IntroBreathing is not as simple as just unconsciously inhaling and exhaling. There are four distinct parts to breathing (inhale, hold, exhale, and hold), and the speed, depth, and duration of each part may be consciously altered to form a breathing pattern. Through practice, it is possible to train the body to unconsciously breathe in a pattern. The following are some breathing patterns.
In-out breathingIn-out breathing is a pattern in which inhales are synchronized with performing a block, and exhales are synchronized with an attack. As stated before, you have greater power when exhaling than when inhaling.
The body is hardened during exhales, so it may absorb a blow while closing range during an attack. Since blocks usually use deflections, less strength is required for blocks than for attacks. Also, inhaling expands and strengthens the chest for blocking techniques. Therefore, it is best to coordinate inhales to occur during blocks.
An attack’s primary purpose is to destroy its target but many times it must also overcome a blocking technique; therefore, maximum power is needed for attacks. Therefore, you should exhale during attacks. Since inhales occur continuously during movements, it is not necessary to plan an inhale. However, exhales may be planned, controlled, and used at the appropriate times.
The control phase is the period at the end of exhalation before the start of inhalation. Sometimes during intense concentration, such as thinking about the next chess move, we realize we are not breathing. This point always occurs after an exhale. It is the point of our optimal performance. It is also when we are at our stillest. In precision-based events, such as archery or marksmanship, athletes learn to fire the weapon during the control phase.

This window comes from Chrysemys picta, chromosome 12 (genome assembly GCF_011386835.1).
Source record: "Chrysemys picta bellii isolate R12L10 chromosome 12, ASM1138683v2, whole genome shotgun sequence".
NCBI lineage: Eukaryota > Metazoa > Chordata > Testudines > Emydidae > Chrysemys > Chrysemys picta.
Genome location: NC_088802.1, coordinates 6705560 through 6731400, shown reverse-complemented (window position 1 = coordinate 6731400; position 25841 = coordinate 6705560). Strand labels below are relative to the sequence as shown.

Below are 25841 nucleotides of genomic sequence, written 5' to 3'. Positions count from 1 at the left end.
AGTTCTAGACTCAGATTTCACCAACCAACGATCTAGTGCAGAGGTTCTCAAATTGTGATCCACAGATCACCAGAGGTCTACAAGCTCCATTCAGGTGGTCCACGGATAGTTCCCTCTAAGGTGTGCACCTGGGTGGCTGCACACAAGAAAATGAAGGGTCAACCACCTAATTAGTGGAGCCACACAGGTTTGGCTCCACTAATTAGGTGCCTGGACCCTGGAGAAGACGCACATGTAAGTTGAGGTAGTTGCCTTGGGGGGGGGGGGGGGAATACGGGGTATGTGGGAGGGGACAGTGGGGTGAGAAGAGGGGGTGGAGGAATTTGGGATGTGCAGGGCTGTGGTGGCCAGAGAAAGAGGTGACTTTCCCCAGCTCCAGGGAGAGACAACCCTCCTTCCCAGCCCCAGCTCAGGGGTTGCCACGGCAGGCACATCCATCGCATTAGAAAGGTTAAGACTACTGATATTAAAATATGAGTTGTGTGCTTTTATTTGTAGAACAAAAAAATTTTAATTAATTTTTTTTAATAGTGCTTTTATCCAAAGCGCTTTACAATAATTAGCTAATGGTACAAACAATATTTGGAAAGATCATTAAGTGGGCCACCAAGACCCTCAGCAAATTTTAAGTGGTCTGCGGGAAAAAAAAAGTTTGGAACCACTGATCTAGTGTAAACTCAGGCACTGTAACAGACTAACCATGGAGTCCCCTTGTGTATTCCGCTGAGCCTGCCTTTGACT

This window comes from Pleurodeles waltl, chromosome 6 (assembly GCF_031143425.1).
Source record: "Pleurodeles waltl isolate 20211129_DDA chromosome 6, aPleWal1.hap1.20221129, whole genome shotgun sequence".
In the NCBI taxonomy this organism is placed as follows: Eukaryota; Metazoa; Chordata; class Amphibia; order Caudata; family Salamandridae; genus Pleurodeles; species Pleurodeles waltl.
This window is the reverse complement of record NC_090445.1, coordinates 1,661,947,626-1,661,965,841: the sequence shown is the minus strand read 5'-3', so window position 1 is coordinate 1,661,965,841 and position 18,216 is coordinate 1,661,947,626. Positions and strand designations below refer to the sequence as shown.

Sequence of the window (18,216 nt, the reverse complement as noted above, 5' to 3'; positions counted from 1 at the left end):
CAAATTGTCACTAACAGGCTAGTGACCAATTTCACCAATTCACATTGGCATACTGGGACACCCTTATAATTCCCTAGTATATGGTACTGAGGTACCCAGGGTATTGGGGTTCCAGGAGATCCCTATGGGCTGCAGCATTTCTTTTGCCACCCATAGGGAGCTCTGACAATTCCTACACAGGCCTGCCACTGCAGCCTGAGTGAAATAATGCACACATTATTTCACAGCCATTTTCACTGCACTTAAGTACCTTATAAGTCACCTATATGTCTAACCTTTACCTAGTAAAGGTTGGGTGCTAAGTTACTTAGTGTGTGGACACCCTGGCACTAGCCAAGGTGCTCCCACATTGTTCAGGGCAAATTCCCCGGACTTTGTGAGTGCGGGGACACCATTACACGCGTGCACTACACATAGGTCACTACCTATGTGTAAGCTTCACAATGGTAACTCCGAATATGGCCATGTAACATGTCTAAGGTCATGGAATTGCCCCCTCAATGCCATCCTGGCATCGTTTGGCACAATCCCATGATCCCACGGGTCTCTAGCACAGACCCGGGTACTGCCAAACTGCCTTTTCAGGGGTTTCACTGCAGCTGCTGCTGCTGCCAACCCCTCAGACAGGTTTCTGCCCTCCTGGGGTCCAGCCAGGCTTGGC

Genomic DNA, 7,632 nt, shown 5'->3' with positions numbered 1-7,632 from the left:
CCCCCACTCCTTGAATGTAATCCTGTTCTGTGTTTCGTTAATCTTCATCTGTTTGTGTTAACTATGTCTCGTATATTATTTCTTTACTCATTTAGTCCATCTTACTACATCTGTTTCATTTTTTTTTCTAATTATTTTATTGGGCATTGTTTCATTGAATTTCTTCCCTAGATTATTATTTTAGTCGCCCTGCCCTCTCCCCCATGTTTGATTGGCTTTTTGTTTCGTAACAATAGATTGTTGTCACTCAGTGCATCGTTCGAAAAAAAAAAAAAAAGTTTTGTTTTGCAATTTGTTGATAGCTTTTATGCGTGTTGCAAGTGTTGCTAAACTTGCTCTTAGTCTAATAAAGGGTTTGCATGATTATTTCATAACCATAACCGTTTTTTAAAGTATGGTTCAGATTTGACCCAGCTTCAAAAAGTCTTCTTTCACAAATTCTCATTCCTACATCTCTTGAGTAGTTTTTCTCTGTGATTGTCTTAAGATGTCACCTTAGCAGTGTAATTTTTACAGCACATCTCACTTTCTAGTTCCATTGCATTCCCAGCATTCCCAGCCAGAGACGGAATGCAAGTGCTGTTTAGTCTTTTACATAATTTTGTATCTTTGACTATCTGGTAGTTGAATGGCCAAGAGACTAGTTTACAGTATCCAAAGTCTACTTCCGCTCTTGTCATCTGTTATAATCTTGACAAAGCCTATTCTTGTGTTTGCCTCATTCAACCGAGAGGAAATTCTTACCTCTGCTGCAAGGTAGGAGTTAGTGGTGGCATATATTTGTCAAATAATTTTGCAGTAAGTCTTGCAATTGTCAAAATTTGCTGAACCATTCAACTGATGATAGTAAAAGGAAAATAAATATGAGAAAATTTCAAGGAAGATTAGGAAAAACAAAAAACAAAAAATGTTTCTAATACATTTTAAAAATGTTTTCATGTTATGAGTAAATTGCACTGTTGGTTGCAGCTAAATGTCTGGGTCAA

When sudden surprised by something, we flinch and make an instinctive quick inhale to prepare the body to operate anaerobically during any subsequent fight or flight. We freeze for a split second, like a “deer-in-the-headlights,” as the brain processes what has just occurred. In combat, it is best to attack immediately after the opponent is made to flinch before the he or she can react.
OutbreathingOutbreathing involves exhaling on every technique, block, and attack. Multiple techniques are executed using one exhale that continues from the first techniques until the end of the last technique. Outbreathing allows you to quickly deliver multiple techniques and to exhale for power in all techniques.
Continuous disconnected breathingContinuous disconnected breathing is simply inhaling and exhaling at a steady rate with no regard to whether you are blocking or attacking. This type of breathing is useful while performing patterns since it requires less energy and is relaxing. During sparring, it means there is no obvious breathing pattern that will alert an opponent to an attack. A disadvantage of this pattern of breathing is that the body is not hardened against any techniques that may slip through your defenses during exhalations.
Ibuki breathingIbuki breathing is a hoarse, heavy, noisy breathing pattern that involves contracting the muscles in an isometric fashion while breathing out strongly through the mouth. A noise is created by tightening the throat to provide resistance to the exhale. Many believe this resistance helps strengthen the abdominal muscles. It is used by karate stylists when they perform the sanchin pattern. Some people perform ibuki breathing silently.
Which breathing pattern is best?Each pattern has its own advantages and disadvantages. No scientific studies have been done to confirm whether any breathing pattern has any significant effect on power or speed. Many seasoned black belts doubt the need to synchronize breathing with blocks or attacks. They feel that continuously disconnected breathing is the best way to breathe.
- Hoopes, A. (2002). Breathing Training For Martial Artists. Shotokan Karate Magazine. (Issue 72); Generating Ki through Breathing. Shotokan Karate Magazine. (Issue 73); Stillness Training, The Basis of all Movement. Shotokan Karate Magazine. (Issue 72).
- Sonnon, S. (2001). Oxygen Debt Does NOT Equal 'Cardio Training. Dvizheniye Journal July/August 2001. Available: www.amerross.com.